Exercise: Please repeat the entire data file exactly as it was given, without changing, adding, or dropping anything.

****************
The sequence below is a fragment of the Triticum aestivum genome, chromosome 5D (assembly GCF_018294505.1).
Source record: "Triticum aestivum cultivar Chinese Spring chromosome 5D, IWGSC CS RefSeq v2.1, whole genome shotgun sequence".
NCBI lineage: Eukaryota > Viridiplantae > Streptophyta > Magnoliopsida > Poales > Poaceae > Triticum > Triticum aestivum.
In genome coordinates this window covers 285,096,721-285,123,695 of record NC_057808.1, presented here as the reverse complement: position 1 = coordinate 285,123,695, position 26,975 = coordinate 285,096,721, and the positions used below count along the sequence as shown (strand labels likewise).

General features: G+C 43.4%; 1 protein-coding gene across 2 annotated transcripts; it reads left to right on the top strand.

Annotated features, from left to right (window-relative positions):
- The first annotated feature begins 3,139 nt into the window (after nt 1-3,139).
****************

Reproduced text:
The sequence below is a fragment of the Triticum aestivum genome, chromosome 5D (assembly GCF_018294505.1).
Source record: "Triticum aestivum cultivar Chinese Spring chromosome 5D, IWGSC CS RefSeq v2.1, whole genome shotgun sequence".
NCBI lineage: Eukaryota > Viridiplantae > Streptophyta > Magnoliopsida > Poales > Poaceae > Triticum > Triticum aestivum.
In genome coordinates this window covers 285,096,721-285,123,695 of record NC_057808.1, presented here as the reverse complement: position 1 = coordinate 285,123,695, position 26,975 = coordinate 285,096,721, and the positions used below count along the sequence as shown (strand labels likewise).

General features: G+C 43.4%; 1 protein-coding gene across 2 annotated transcripts; it reads left to right on the top strand.

Annotated features, from left to right (window-relative positions):
- The first annotated feature begins 3,139 nt into the window (after nt 1-3,139).